In June 1942, S-21 returned to New London. On 14 September, she was decommissioned and was transferred to the United Kingdom. As HMS P.553, she served in the Royal Navy until returned to the United States Navy, at Philadelphia, on 11 July 1944. Subsequently used as a target, she was sunk off northern New England on 23 March 1945.
USS S-21: First U.S. Gravity Measurements at Sea[edit | edit source]
The first U.S. gravity measurements at sea were made from the USS S-21 assisted by Eagle Boat 35 and Eagle Boat 58. After the first gravity measurements at sea had been made in 1926 from a submarine of the Royal Navy the Carnegie Institution proposed the U.S. take Caribbean Sea measurements using a gravimeter, or gravity meter, designed by Dr. Felix Vening Meinesz. Such measurements required the stability and lack of motion only attainable at sea on a submerged submarine. With assistance from the National Academy of Sciences, the U. S. Coast and Geodetic Survey, the U.S. Naval Observatory and U.S. Navy Hydrographic Office the expedition was arranged. Special chronometers necessary for the observations were furnished by the Naval Observatory. Dr. Meinesz accompanied the expedition with Elmer B. Collins representing the Hydrographic Office aboard S-21 with the Eagle Boats serving as tenders.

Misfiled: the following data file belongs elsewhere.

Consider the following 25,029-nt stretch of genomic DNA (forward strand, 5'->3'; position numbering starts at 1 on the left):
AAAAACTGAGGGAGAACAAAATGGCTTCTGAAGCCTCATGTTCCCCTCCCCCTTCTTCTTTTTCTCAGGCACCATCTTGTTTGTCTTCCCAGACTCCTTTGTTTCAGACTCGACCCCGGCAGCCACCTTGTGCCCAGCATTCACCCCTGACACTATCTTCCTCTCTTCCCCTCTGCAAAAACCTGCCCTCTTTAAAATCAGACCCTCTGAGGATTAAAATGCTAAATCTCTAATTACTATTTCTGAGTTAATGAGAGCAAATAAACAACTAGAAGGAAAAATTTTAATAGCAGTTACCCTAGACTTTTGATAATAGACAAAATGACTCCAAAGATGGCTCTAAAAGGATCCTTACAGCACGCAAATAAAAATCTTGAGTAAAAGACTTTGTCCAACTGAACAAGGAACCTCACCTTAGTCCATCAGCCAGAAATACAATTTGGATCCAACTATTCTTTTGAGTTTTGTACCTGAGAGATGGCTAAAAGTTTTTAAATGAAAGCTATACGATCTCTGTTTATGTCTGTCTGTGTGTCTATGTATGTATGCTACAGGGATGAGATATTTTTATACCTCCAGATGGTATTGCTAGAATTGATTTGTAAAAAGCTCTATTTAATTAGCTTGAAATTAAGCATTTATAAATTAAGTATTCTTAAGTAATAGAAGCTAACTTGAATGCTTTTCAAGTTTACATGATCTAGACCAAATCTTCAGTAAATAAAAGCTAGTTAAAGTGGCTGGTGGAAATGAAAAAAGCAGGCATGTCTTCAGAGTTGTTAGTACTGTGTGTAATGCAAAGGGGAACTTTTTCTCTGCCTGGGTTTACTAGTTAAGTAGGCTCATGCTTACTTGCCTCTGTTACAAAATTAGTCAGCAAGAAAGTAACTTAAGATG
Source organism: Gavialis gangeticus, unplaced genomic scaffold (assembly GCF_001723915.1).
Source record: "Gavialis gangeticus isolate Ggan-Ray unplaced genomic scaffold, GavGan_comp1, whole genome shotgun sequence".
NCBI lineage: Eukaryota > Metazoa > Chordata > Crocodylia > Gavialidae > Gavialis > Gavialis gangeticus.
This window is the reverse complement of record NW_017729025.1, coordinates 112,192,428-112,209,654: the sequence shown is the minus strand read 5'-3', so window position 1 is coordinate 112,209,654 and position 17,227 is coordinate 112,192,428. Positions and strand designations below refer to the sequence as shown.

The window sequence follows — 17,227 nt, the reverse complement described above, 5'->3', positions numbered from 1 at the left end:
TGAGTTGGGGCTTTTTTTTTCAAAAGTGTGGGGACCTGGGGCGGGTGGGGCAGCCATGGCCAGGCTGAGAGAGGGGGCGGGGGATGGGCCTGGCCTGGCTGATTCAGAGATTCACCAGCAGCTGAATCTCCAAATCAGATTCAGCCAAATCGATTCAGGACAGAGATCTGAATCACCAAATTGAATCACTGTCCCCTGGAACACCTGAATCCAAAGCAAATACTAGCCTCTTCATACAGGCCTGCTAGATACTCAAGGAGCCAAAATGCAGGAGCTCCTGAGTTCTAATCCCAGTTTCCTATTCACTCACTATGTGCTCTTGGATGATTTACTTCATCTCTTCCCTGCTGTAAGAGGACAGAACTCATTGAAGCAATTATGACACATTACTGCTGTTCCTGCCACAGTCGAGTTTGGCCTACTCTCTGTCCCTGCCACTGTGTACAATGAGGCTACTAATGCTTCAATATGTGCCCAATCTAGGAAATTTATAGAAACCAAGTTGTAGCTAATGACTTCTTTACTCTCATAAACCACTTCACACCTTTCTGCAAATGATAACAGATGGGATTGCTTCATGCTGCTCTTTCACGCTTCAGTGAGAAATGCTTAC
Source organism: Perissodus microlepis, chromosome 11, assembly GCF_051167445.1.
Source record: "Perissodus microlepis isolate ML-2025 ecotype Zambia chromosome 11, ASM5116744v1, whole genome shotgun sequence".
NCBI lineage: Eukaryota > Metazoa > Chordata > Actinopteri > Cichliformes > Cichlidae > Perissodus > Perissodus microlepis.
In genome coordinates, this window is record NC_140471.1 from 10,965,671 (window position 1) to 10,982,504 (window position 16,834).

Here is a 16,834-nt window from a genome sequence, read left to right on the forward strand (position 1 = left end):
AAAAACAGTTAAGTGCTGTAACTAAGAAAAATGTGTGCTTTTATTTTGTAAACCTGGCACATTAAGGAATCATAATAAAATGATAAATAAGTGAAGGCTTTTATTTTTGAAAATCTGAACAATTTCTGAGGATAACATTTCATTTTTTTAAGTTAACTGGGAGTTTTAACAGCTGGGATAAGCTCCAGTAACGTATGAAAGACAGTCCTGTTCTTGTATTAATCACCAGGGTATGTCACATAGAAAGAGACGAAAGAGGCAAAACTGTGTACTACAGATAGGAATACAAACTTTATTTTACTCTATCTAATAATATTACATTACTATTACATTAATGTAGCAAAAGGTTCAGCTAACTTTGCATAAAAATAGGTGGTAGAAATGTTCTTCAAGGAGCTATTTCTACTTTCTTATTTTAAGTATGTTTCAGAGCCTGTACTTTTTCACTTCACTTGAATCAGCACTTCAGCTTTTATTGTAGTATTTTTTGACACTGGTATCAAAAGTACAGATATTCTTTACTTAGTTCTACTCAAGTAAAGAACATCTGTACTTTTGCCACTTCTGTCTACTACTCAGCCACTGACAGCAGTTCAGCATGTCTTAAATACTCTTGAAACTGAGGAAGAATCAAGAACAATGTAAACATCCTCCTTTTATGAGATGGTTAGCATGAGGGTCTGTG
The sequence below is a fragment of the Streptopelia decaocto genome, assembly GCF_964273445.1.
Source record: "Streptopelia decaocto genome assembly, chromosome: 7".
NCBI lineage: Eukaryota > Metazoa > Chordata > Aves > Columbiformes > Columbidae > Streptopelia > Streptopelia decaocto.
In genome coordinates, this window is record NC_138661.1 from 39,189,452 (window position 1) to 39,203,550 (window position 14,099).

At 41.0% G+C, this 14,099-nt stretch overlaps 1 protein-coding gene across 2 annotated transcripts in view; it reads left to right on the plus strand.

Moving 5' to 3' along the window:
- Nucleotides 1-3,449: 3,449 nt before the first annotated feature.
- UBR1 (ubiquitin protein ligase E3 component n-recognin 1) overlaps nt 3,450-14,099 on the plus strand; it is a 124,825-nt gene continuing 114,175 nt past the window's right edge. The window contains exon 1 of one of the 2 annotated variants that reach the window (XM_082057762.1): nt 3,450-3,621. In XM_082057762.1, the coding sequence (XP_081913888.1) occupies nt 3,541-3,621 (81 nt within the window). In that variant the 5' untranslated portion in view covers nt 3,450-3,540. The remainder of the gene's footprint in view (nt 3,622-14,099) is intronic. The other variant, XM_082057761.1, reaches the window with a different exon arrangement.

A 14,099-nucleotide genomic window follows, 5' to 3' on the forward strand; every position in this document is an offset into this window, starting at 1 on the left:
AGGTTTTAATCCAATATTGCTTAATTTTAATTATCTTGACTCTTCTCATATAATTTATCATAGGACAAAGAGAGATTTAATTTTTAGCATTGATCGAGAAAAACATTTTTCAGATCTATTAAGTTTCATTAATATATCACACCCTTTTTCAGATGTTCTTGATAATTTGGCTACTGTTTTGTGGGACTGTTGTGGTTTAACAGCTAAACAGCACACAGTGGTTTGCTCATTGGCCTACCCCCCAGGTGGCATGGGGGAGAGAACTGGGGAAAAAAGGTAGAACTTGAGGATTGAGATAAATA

The route was from Hampton Roads starting 4 October 1928 and return by way of Key West, Florida, Galveston, Texas, Guantanamo, Cuba, the Virgin Islands and Puerto Rico with the return to Hampton Roads on 30 November 1928. The first of forty-nine gravity measurement stations was located at 36°56.7′N 76°19.19′W. The gravity measurements were accompanied by a sonic depth sounding with results published on a chart produced by the U.S. Navy Hydrographic Office. The gravity measurements were utilized in determining the shape of the Earth and of particular interest were the negative gravity anomalies. The results of this expedition, particularly the significant negative anomalies, created interest in a second expedition resulting in the Navy-Princeton gravity expedition to the West Indies in 1932 using the submarine USS S-48. That was in turn followed by a third measurement effort using USS Barracuda (SS-163) on the Gravimetric Survey Expedition.
References[edit | edit source]
- Pinsel, Mark I. (1982). 150 Years Of Service On The Seas - A Pictorial History of the U.S. Naval Oceanographic Office from 1830 to 1980. Washington, D.C.: U. S. Government Printing Office. pp. 233. p. Chapter 4-Gravity at Sea
- http://adsabs.harvard.edu/abs/2002AGUSM.U42B..06C | The Smithsonian/NASA Astrophysics Data System: The 1928 Cruise of the U. S. Submarine S-21 and its Contributions to the Measurement of Gravity
- http://www.history.navy.mil/danfs/b3/barracuda-ii.htm | Dictionary of American Naval Fighting Ships: Barracuda II
[edit | edit source]
- Naval Oceanographic Office - Historical Timeline
- Google Books: Plate tectonics: an insider's history of the modern theory of the Earth By Naomi Oreskes, Homer Eugene LeGrand
- Eagle Class Patrol Vessel (PE) description